Six months of honeypot data finds that 19% of traffic to sensors were malicious exploit attempts, and 95% of those attempts came from just three botnets.

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Attackers quickly turn around real-world attacks using proof-of-concept code, taking only days to weeks to create workable exploits from published research, according to six months of data collected by researchers at Trustwave.

During the experiment, Trustwave deployed honeypots that mimicked five common enterprises appliances, finding that attackers began exploiting one vulnerability within six days of the release of proof-of-concept (PoC) code and another within 17 days. Overall, the researchers found that exploit scans, which include legitimate scanning of the Internet by security professionals as well as attackers, accounted for 25% of HTTP and HTTPS requests, while actual attacks accounted for 19% of traffic to the newly created servers. Nearly all the attacks came from three specific botnets: Mozi, Mirai, and Kinsing.

Companies should assume that attackers will be able to reverse engineer any patch and develop their own exploit, even without a proof of concept, says Ziv Mador, vice president of security research at Trustwave.

"It's essential to stay aware of the constant stream of newly discovered vulnerabilities, take proactive measures, and apply patches promptly to minimize the window of opportunity for threat actors," he says.

The research highlights not only that attackers are quickly using exploit code, but that attacks are quickly automated by plugging into existing botnet infrastructure. Of the 19% of traffic that attempted to exploit the researchers' honeypots, 73% came from the Mozi botnet, 14% from the Kinsing botnet, and 9% came from the Mirai botnet.

All three botnets tend to focus on Internet of Things (IoT) and edge devices, such as managed file servers, mail servers, network gateways, and industrial control systems that manage operational technology. Mozi, for example, is a peer-to-peer botnet that started by infecting network gateways and digital video recording devices, but evolved to exploit vulnerabilities in network gateway appliances. Recent updates to the Mirai botnet include the ability to exploit bugs in Tenda and Zyxel networking appliances.

Currently, Mozi is very aggressive in its efforts to find as many unprotected IoT devices as possible, says Allen West, a security researcher with Akamai.

"Security has historically not been as much of a priority on IoT devices, yet they make up a huge portion of the Internet landscape," he says. "If it can send traffic, it's good enough to be used as a bot. Attackers, most notably Mirai, have acknowledged this and built their entire operation around this idea."

Grabbing Code on the Fly

To conduct the research, cybersecurity experts at Trustwave SpiderLabs deployed honeypots in six different countries for five different devices — Fortra GoAnywhere MFT, Microsoft Exchange, Fortinet FortiNAC, Atlassian BitBucket, and F5 Big-IP — to emulate vulnerable enterprise networks. They collected data from more than 38,000 IP addresses, including at least 1,100 unique payloads, the researchers stated in their analysis.

The honeypots had some capability to interact with attackers, using a "medium-interaction honeypot," attempting to fool the intruders into believing that their exploit had worked. However, the honeypots did not extend the charade beyond that basic level. Following an exploit attempt, attackers typically run _wget_ or _curl_ to download the next stage of the attack, but rather than run the command, the honeypot merely attempted to download the next stage for analysis, says Trustwave's Mador.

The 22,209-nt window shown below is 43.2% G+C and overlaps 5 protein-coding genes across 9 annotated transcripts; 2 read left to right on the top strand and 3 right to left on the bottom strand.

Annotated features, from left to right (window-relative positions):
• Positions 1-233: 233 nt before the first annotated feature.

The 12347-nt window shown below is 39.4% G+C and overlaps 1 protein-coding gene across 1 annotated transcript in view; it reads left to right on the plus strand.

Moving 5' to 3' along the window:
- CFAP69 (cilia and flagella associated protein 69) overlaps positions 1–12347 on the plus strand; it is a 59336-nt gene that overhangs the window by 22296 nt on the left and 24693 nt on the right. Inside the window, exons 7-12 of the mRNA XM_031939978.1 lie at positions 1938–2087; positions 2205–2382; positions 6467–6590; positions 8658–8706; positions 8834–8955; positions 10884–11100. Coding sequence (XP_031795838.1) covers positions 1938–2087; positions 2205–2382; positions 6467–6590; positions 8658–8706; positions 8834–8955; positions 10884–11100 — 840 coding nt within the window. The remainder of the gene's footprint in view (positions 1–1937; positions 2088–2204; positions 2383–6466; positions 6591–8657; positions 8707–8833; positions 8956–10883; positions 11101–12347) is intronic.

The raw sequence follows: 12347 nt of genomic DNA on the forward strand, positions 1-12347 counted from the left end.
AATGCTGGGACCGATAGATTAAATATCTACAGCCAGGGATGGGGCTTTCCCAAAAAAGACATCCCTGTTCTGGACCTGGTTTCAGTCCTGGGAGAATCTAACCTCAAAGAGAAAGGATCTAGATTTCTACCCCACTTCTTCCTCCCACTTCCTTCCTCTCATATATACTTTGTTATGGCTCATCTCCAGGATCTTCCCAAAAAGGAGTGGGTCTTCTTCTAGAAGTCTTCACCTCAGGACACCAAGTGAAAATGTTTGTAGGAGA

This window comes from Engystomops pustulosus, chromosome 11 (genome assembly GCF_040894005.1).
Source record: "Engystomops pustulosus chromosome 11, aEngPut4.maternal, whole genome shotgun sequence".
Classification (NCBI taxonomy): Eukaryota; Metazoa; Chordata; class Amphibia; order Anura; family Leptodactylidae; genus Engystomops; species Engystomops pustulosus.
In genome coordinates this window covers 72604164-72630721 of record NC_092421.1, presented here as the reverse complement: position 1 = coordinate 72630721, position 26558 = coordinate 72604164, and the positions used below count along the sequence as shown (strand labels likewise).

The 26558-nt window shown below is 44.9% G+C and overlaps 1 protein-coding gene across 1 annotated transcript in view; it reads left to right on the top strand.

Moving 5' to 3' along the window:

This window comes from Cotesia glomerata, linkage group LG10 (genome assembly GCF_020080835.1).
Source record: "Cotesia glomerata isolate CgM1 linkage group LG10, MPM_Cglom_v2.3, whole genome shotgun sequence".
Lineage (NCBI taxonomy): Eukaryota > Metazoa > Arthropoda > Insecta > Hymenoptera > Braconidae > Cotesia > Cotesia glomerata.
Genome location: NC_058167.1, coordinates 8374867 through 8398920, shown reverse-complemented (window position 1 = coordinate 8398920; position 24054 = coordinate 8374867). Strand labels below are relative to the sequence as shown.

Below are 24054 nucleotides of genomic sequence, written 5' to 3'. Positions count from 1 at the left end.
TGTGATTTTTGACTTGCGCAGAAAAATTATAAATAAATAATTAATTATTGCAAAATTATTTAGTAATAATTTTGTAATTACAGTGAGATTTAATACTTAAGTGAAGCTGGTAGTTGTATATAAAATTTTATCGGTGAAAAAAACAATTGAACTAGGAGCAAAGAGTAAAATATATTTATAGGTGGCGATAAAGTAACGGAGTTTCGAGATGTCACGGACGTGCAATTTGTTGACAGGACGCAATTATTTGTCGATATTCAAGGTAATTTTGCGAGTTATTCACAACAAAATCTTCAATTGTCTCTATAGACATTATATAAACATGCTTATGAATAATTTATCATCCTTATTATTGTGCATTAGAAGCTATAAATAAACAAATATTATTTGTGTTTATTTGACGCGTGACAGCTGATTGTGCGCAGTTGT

"Our honeypots were configured as true vulnerable applications and that's how they appeared in services like Shodan," Mador says. "We successfully captured several Web shells, which are commonly used by individuals or groups involved in such activities, but due to the medium-interaction nature of our honeypot, we were unable to track the subsequent actions that attackers may have taken."

The honeypots detected an attack against Fortra GoAnywhere MFT, a managed file transfer service, in the US and UK that attempted to upload a previously unreported Web shell. The researchers also detected attacks that targeted a vulnerability in Fortinet FortiNAC appliance (CVE-2022-39952) within six days of PoC exploit code being released. Other attacks targeted Atlassian Bitbucket servers and F5 Big-IP devices.

Should Every Company Have a Honeypot?

While quickly patching edge and IoT devices should be a priority, organizations should also prioritize those devices for which PoC exploits have been released or are being attacked in the wild.

Nonetheless, Mador suggests that companies should consider deploying honeypots of their own.

"When existing security measures do not offer adequate visibility into these attacks, the deployment of a honeypot can be a valuable option to consider," he says. "Honeypots act as additional layers of defense, luring attackers and providing valuable insights into their tactics and techniques."

About the Author(s)

Robert Lemos, Contributing Writer

Veteran technology journalist of more than 20 years. Former research engineer. Written for more than two dozen publications, including CNET, Dark Reading, MIT's Technology Review, Popular Science, and Wired News. Five awards for journalism, including Best Deadline Journalism (Online) in 2003 for coverage of the Blaster worm. Crunches numbers on various trends using Python and R. Recent reports include analyses of the shortage in cybersecurity workers and annual vulnerability trends.

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